This page contains a bunch of graphs and some awesome graph drawing demos made by a friend of mine.

Basic Stuff

Let's say that $f$ is a function and we have a graph $y=f(x)$. It means that we can get a $y$ value by plugging the corresponding $x$ value to $f$. For example, at $x=1.5$, the $y$ value is $f(1.5)$.

There are a few common ways to stretch and move graphs:

Think about it like this: if we have $f(x-2)$ instead of $f(x)$, then $x$ needs to be bigger for getting the same $y$ value, and bigger $x$ means right. For example, $f(3) = f(5-2)$, so whatever was at $x=3$ moves to $x=5$.


The equation of any (non-vertical) line is $y=sx+c$, where $s$ and $c$ are constants. The $s$ is known as the slope and $c$ is the constant term. Try at least these things with the below demo program:

See Also

The derivative tutorial contains more information about slopes.


The "tip" of a parabola is known as the vertex. See the image at right.

The graph $y=x^2$ is a simple parabola, and the below demo displays that by default. As you can see, the vertex $x$ and $y$ coordinates are both 0. Parabolas of the form $y=(x-x_v)^2+y_v$ are the same thing shifted, and the $x_v$ and $y_v$ constants represent new $x$ and $y$ coordinates of the vertex.

Putting a constant $a$ to front like $y=a\cdot(x-x_v)^2+y_v$ makes the parabola stretch, and a negative $a$ means that it opens down. Note that $a \ne 0$ because $a=0$ would mean $y=y_v$, and that's a horizontal line at height $y_v$ instead of a parabola.

Handy thing: $(a-b)^2=a^2-2ab+b^2$

Proof using $(a-b)c=ac-bc$:

$$\begin{align}& \ (a-b)^2 \\ =&\ (a-b)(a-b) \\ =&\ a(a-b)-b(a-b) \\ =&\ (aa-ab)-(ba-bb) \\ =&\ aa-ab-ab+bb \\ =&\ aa-(ab+ab)+bb \\ =&\ a^2-2ab+b^2\end{align}$$

In this case we need to plug in $a=x$ and $b=x_v$.

The $y=a(x-x_v)^2+y_v$ form is nice because it's easy to see where the vertex is and it's easy to solve things like $y=0$, but let's see what happens if we expand that:

$$\begin{align}y &= a\cdot(x-x_v)^2+y_v \\ &= a\cdot(x^2-2x_vx+{x_v}^2)+y_v \\ &= ax^2-2ax_vx+a{x_v}^2+y_v\end{align}$$

Now if we set $b=-2ax_v$ and $c=a{x_v}^2+y_v$, then $b$ and $c$ are also constants because they don't depend on the value of $x$. We get this:

$$\begin{align}y = ax^2+bx+c\end{align}$$

This form comes up often when calculating stuff, and converting from this form back to $y=a(x-x_v)^2+y_v$ can be useful. That is known as completing the square. This exercise gives you everything you need to know for doing that:


Above we set $b=-2ax_v$ and $c=a{x_v}^2+y_v$. If we know $a$, $b$ and $c$, how can we figure out $x_v$ and $y_v$?

Check your $x_v$ answer with a derivative like $\frac{d}{dx}(ax^2+bx+c)=0$, and check your $y_v$ answer by plugging in $x=x_v$ to $y=ax^2+bx+c$.

Next, plug in your answers to this:

$$\begin{align}ax^2+bx+c = a(x-x_v)^2+y_v\end{align}$$

You should get the same square-completing formula as the one on the summary page.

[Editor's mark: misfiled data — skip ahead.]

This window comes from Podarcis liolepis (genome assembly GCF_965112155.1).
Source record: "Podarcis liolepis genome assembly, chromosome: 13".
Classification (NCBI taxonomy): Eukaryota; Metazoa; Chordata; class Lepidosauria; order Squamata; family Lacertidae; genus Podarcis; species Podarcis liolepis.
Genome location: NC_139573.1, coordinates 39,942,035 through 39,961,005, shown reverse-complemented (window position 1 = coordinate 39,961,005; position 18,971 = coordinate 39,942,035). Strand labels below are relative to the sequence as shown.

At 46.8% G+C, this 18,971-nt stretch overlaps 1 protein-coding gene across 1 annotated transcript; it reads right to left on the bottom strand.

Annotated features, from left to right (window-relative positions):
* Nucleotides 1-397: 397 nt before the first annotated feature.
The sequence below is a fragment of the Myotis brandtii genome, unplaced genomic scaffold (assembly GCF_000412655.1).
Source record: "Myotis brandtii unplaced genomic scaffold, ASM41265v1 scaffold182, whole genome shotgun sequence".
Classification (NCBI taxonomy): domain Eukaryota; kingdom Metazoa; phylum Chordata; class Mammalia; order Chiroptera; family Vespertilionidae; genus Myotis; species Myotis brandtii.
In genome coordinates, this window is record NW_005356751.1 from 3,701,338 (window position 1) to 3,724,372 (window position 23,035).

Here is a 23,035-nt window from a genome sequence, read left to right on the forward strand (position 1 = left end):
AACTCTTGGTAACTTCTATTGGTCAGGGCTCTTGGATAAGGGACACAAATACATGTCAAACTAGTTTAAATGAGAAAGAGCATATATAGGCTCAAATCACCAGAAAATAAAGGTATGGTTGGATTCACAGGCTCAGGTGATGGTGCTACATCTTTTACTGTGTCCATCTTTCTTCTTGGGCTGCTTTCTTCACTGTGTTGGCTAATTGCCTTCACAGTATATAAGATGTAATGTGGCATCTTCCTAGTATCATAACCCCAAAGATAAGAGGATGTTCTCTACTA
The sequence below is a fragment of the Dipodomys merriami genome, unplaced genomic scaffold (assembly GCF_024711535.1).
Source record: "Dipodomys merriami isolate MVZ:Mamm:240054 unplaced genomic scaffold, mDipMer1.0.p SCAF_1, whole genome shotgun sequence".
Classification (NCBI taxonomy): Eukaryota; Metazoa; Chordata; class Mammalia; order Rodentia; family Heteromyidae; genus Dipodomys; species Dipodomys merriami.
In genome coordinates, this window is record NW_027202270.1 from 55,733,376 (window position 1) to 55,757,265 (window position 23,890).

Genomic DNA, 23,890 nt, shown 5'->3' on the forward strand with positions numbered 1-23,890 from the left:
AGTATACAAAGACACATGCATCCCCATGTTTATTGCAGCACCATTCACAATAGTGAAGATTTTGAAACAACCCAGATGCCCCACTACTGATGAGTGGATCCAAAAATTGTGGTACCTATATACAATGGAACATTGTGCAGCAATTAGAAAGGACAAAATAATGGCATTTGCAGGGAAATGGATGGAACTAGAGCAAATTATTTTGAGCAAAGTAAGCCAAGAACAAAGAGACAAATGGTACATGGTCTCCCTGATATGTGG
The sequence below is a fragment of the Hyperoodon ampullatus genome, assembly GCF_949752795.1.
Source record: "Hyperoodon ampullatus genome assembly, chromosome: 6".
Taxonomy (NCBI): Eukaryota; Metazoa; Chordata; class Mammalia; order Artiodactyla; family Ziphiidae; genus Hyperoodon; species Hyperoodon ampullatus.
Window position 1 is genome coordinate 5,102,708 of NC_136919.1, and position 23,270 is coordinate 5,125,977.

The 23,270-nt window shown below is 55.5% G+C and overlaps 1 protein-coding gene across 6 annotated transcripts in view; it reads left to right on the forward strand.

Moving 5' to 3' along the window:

Exponents and Logarithms

There's a detailed introduction to exponents and logarithms here. In short, $\log_b(x)$ is the inverse of $b^x$:

$$\begin{align}\log_b(b^x) &= x \\ b^{\log_b(x)} &= x\end{align}$$

Try at least these things with the below demos:

You're probably wondering why the base of a logarithm cannot be 1, 0 or negative. You'll see why if you draw the graph of $y=1^x$. If a logarithm with base 1 exists, then by definition, $y=1^x$ is same as $x=\log_1(y)$. But $x$ gets every possible value when $y=1$ and no values at all otherwise because $y=1^x$ is a horizontal line at height 1. A function like that doesn't really make much sense.

Sine Waves

This section assumes that you know how sine and cosine are defined in a unit circle. I have explained it in this chapter.

Here's a unit circle and a simple sine graph:

If you don't understand something about these things (e.g. what is $\sin(\theta)$, what is $\tau$, how do these graphs relate to each other, why does the blue graph look like a wave), please check those things from this chapter before you continue. The graph of cosine is a lot like the sine graph above, but we'll focus on the sine wave for now.

First, let's notice that the sine wave repeats itself with intervals of $\tau$:

This makes sense because if we rotate a full turn on the unit circle we get right back to where we started, and sine gets the same value. The repeating interval is known as the period $T$.

$$\begin{align}\sin(x+\tau) = \sin(x)\end{align}$$

If we graph $y=\sin(\tau x)$ instead of $y=\sin(x)$, we get a period of $1$ instead of $\tau$. Think about it like this: if $x$ changes by 1, then $\tau x$ changes by $\tau$ and $\sin(\tau x)$ repeats.

$$\begin{align}\sin(\tau(x+1)) = \sin(\tau x + \tau) = \sin(\tau x)\end{align}$$

In general, if we graph $y=\sin(\frac{\tau x}{T})$ we get a period $T$:

$$\begin{align}\sin\biggl(\frac{\tau(x+T)}{T}\biggr) &= \sin\biggl(\frac \tau T (x+T)\biggr) = \sin\biggl(\frac \tau T x + \frac{\tau}{\rcancel T}\rcancel T\biggr) \\ &= \sin\biggl(\frac{\tau x}{T} + \tau\biggr) = \sin\Bigl(\frac{\tau x}{T}\Bigr)\end{align}$$

This fun demo lets you play with $y=A\sin(\frac{\tau x}{T})$ graphs. The amplitude $A$ is just stretching the graph away from the $x$ axis.

The demo lets you make $A$ and $f$ negative, but as you can see, that just flips the graph around and it still looks very similar; this is why $A$ and $f$ are usually chosen to be positive.